What do students say we should do?
Fundamentally, we need to get to know and consult with the students we work with and understand their needs and circumstances. We need to provide choice and negotiate learning possibilities, including such things as:
- design more flexible and inclusive learning experiences (for example, allow students to choose from a selection of times to complete assessments)
- develop student skills and competency online, provide video tutorials, allow time to experiment and have fun, give feedback and encouragement along the way
- establish opportunities for students to give and receive self, peer and teacher feedback
- foster social learning and social presence online by nurturing relationships and creating opportunities for group interaction
- provide opportunities to participate in class or online workshops (post-pandemic), maximising the benefits of blended learning
- inform students about the full range of support available and clearly communicate priorities for learning.
Better design, better learning
As pandemic conditions become the new normal, educators need to move beyond Zoom, Teams and video lectures to create inclusive learning environments. Using the Universal Design for Learning framework would be a good place to start.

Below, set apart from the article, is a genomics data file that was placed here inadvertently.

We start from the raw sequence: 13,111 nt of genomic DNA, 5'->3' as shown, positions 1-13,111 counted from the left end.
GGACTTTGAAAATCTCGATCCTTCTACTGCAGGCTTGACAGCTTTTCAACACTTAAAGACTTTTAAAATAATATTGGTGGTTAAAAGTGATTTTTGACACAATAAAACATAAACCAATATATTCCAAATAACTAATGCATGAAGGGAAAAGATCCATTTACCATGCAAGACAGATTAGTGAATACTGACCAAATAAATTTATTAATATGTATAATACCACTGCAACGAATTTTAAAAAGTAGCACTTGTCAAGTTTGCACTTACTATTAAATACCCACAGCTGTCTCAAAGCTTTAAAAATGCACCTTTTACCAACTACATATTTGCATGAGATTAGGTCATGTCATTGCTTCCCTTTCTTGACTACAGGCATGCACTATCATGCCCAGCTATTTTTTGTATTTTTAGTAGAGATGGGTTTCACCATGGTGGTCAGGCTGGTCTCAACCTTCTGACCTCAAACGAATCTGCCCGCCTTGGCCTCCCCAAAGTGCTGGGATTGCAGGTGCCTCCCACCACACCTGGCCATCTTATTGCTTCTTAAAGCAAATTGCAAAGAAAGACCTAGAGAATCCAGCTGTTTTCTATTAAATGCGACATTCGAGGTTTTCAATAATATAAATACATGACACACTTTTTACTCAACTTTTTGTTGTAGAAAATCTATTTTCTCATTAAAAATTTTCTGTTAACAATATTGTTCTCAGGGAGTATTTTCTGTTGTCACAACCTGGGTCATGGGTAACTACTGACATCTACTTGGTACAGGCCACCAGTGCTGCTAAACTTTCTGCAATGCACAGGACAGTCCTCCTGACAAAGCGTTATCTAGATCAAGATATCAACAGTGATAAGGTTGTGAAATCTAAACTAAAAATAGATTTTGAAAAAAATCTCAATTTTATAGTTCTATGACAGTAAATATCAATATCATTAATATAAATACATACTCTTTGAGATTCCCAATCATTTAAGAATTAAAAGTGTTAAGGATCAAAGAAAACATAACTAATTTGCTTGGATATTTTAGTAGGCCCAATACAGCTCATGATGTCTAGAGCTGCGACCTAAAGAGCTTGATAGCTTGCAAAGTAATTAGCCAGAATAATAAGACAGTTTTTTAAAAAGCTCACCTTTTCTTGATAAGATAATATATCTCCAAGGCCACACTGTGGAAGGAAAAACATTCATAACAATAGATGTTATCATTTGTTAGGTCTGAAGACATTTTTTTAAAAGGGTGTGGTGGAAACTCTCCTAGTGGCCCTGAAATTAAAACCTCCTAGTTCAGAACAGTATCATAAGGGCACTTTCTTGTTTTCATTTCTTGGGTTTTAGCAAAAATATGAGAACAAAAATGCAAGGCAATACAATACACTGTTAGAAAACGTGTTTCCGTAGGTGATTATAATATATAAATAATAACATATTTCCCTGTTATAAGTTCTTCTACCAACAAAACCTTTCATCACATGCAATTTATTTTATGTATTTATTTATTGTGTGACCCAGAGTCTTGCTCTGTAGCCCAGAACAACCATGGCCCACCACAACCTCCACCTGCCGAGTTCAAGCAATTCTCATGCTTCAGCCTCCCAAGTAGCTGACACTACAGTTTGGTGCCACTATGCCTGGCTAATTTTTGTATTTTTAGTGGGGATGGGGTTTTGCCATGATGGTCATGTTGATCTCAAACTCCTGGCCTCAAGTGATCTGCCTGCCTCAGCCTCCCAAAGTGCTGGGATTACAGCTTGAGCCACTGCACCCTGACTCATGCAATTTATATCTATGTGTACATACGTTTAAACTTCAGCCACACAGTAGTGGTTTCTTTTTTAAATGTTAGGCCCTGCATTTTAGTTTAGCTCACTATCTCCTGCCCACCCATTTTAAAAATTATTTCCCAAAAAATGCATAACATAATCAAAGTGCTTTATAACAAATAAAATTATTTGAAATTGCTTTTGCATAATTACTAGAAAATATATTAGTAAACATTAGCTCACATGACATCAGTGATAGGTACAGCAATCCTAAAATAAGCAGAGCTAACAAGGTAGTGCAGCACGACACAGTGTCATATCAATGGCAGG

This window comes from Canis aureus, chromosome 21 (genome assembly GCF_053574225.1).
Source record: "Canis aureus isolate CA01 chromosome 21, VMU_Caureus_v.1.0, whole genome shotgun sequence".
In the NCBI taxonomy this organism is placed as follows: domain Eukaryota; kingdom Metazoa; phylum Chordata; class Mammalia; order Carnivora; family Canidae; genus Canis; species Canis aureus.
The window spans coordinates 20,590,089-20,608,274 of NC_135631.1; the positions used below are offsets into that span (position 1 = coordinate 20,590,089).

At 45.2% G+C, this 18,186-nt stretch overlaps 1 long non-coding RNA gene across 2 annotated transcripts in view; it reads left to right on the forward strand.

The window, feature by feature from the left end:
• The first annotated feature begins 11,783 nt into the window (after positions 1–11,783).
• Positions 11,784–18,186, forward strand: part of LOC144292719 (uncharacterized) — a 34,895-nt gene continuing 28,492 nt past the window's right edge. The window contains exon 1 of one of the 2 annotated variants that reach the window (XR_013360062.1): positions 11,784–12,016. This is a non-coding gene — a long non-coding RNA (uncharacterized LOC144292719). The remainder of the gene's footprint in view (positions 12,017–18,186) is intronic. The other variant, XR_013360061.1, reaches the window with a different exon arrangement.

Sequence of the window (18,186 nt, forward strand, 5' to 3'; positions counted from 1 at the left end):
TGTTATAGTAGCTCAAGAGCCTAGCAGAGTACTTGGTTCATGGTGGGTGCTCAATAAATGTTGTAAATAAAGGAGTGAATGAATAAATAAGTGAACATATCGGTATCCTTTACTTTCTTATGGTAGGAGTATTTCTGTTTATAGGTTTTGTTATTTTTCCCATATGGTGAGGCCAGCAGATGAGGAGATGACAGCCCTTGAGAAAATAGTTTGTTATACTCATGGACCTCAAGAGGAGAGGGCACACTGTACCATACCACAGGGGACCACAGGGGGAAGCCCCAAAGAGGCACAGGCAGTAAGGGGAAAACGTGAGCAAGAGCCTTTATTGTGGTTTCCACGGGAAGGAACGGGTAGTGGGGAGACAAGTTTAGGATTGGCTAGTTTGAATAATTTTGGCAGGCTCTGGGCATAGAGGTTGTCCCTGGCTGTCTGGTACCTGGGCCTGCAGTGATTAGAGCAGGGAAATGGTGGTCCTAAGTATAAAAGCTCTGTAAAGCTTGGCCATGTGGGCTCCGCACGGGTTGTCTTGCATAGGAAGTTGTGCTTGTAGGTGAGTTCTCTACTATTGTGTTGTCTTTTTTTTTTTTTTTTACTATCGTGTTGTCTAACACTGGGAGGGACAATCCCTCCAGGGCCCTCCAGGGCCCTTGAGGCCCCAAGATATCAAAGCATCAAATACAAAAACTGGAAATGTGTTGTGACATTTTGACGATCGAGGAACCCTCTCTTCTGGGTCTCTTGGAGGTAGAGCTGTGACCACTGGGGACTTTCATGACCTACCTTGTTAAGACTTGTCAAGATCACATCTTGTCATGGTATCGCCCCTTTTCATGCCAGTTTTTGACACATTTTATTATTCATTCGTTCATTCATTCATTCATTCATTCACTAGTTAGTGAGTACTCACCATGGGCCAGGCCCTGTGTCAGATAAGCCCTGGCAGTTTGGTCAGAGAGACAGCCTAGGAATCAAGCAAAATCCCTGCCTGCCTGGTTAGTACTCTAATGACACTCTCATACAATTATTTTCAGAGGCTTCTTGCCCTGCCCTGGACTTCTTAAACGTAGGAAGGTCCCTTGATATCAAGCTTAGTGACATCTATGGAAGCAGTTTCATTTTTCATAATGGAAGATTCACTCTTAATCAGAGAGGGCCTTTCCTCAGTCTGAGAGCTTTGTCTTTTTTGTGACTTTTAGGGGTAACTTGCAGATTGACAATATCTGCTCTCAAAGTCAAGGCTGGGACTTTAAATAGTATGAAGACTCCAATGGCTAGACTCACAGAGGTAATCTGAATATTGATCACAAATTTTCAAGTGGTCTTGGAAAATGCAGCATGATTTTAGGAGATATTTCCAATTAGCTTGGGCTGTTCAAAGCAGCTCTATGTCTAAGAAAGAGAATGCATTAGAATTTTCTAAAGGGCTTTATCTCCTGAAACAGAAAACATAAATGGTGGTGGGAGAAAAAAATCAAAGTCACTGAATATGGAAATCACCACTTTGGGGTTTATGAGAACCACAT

Equity and diversity should be front of mind when we transition to blended, flexible or online modes of study. As one of our respondents aptly put it, we must
[…] recognise inequities and students who may have all kinds of difficulties accessing online learning, who may have physical disabilities that make online learning difficult, who may be having to take care of people.
Above all, we must listen more closely to those whose lives and learning are most affected by these changes — students.
You can read the full SOLE report here.
By Dilani Gedera, Teaching and Learning Manager, Auckland University of Technology; Ashwini Datt, Curriculum Development Manager, University of Auckland; Cheryl Brown, Associate Professor of e-Learning, University of Canterbury; Dianne Forbes, Senior Lecturer in Digital Learning, University of Waikato, and Maggie Hartnett, Senior Lecturer in Education, Massey University
This article is republished from The Conversation under a Creative Commons license. Read the original article.